[This article was contributed by Apollos]

Since a bit of a discussion has sprung up about the nature of heaven under Meleti’s recent article on Other Sheep/Great Crowd, I thought I’d pose a question that has recently come to my mind.

We do not have very much detail about what heaven is like. It is true we are given visions pertaining specifically to the glory of Jehovah, and much has been made of  this in the April 2013 study edition of the Watchtower.

The vision of Ezekiel 1 has for some time been described to us as a “celestial chariot” representing Jehovah’s heavenly organization. The idea is that we are privileged to get a view of his heavenly organization, which in turn should build appreciation for being part of his earthly organization. It prompted me to read the account again to try and understand the vision better and how we get to its meaning.

As I read it (and I did so several times) I could not see without preconception how we get to the concept of a “chariot” being ridden – at least not in the sense that I’ve ever understood a chariot. Yes there are wheels involved, and somewhere above the wheels and the cherubs there is a firmament, on top of which sits Jehovah on his throne. But to be riding a chariot would there not have to be some sort of indication that the throne and firmament moved with the wheels? Even having read it several times it is possible I am missing something since the text is not the easiest to absorb.

What interests me is that when trying to find some independent support for the idea I found that the concept of gods riding celestial chariots could be traced to other ancient religious beliefs. That makes me think that it would be inappropriate to label Ezekiel’s vision as such unless that is truly what is being described.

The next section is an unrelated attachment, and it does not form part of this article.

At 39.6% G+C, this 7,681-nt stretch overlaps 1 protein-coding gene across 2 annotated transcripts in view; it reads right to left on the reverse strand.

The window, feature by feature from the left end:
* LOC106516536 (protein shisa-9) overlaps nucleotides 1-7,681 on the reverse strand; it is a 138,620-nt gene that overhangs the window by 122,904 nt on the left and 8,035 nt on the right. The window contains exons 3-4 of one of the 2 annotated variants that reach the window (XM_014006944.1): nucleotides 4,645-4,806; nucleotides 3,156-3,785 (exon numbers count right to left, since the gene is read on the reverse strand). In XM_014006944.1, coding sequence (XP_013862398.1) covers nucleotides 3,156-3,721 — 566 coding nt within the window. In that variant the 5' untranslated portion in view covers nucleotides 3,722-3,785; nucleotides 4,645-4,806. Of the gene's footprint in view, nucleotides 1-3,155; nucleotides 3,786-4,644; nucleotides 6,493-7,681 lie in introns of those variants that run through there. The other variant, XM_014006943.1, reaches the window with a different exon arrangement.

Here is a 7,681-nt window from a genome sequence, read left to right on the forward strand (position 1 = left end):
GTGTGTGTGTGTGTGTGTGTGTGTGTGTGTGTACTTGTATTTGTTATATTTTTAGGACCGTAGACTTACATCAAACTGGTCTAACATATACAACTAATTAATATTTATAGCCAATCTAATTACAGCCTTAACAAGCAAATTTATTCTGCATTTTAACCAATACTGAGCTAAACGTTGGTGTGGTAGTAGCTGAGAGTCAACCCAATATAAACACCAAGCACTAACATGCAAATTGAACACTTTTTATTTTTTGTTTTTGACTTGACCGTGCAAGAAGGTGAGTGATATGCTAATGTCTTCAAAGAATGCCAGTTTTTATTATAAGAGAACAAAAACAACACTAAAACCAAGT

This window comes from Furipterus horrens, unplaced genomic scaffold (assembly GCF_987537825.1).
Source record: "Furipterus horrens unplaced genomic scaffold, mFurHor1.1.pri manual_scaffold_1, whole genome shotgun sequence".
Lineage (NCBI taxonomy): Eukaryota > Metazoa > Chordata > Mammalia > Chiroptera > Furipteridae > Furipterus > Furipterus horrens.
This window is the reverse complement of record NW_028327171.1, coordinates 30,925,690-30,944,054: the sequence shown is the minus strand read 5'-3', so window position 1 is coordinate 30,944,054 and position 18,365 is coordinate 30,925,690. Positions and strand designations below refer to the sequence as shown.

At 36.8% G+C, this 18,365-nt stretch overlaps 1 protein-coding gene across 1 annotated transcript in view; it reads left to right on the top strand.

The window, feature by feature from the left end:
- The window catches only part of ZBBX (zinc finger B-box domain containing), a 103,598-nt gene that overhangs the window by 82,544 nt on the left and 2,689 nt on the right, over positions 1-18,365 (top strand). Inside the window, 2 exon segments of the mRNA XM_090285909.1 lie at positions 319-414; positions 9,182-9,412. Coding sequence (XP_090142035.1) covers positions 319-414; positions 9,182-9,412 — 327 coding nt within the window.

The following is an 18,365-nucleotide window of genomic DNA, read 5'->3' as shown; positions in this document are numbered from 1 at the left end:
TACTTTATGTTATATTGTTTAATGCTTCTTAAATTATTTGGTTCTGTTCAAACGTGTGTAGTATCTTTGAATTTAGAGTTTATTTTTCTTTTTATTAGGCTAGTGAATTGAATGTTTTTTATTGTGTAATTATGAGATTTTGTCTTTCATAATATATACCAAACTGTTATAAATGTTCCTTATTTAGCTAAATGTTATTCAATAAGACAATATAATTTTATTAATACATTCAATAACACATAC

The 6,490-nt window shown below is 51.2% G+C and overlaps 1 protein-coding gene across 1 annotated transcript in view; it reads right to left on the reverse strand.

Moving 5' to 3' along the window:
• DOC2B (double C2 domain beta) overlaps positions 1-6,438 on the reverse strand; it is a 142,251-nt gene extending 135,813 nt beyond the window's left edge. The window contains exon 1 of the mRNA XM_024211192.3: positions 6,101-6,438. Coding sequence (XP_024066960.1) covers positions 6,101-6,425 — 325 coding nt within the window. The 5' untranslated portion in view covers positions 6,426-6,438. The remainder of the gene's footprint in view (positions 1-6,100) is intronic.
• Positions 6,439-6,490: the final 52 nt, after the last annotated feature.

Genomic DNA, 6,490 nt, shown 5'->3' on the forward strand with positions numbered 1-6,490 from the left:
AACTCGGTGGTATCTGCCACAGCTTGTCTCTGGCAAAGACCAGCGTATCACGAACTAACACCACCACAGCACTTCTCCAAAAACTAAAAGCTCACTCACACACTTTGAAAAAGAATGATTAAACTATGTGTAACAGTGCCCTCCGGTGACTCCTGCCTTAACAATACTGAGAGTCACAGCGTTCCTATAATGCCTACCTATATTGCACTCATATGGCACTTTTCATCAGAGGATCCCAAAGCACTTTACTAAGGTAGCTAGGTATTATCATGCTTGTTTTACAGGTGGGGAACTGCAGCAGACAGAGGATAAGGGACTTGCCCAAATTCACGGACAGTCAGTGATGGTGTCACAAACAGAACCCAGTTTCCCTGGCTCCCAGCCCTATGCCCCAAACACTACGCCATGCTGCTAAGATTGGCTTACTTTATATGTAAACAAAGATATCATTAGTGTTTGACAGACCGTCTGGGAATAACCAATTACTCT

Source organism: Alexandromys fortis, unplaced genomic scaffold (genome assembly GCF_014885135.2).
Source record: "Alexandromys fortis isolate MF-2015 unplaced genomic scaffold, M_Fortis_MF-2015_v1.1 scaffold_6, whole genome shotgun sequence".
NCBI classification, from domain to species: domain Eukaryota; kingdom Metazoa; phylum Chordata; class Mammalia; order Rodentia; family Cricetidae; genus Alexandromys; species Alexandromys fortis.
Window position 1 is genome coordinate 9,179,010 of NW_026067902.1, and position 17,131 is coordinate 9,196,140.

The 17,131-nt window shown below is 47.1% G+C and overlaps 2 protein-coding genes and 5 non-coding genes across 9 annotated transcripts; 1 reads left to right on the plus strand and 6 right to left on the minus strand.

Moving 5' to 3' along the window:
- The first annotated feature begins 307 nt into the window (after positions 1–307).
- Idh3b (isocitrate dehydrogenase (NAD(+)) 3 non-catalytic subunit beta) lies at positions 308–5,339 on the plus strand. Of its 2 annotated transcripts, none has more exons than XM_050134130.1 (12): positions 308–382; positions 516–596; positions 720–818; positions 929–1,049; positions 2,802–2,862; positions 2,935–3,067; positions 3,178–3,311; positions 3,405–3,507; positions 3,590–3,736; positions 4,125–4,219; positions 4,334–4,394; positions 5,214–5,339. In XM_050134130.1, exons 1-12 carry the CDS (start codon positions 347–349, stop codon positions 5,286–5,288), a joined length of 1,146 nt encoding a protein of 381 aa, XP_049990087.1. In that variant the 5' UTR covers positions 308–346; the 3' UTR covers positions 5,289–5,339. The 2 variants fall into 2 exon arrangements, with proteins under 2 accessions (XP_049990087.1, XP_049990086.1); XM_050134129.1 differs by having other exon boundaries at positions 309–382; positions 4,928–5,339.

Here is one set of examples from http://en.wikipedia.org/wiki/Solar_deity

A “sun chariot” is a mythological representation of the sun riding in a chariot. The concept is younger than that of the solar barge, and typically Indo-European, corresponding with the Indo-European expansion after the invention of the chariot in the 2nd millennium BC.

Examples include:

  • In Norse mythology, the chariot of the goddess Sól, drawn by Arvak and Alsvid. The Trundholm sun chariot dates to the Nordic Bronze Age, more than 2,500 years earlier than the Norse myth, but is often associated with it.
  • Greek Helios riding in a chariot,[9] (see also Phaëton)[10]
  • Sol Invictus depicted riding a quadriga on the reverse of a Roman coin.[11]
  • Vedic Surya riding in a chariot drawn by seven horses

Of course Satan often counterfeits that which is real, so we have to tread carefully. If Ezekiel’s vision can genuinely be shown to be depicting God riding a chariot then so be it. We could conclude that other myths are Satan’s attempt to confuse that which is true. But this is not the argument that we apply to the cross, the trinity, the soul, etc. We assume that if a concept is found in paganism then that is where it originated and that it subsequently infiltrated Christianity. Our touchstone therefore becomes the Bible in every case. We must be able to verify independently from scripture any particular truth to ensure that it remains untainted. Can we do so in this case?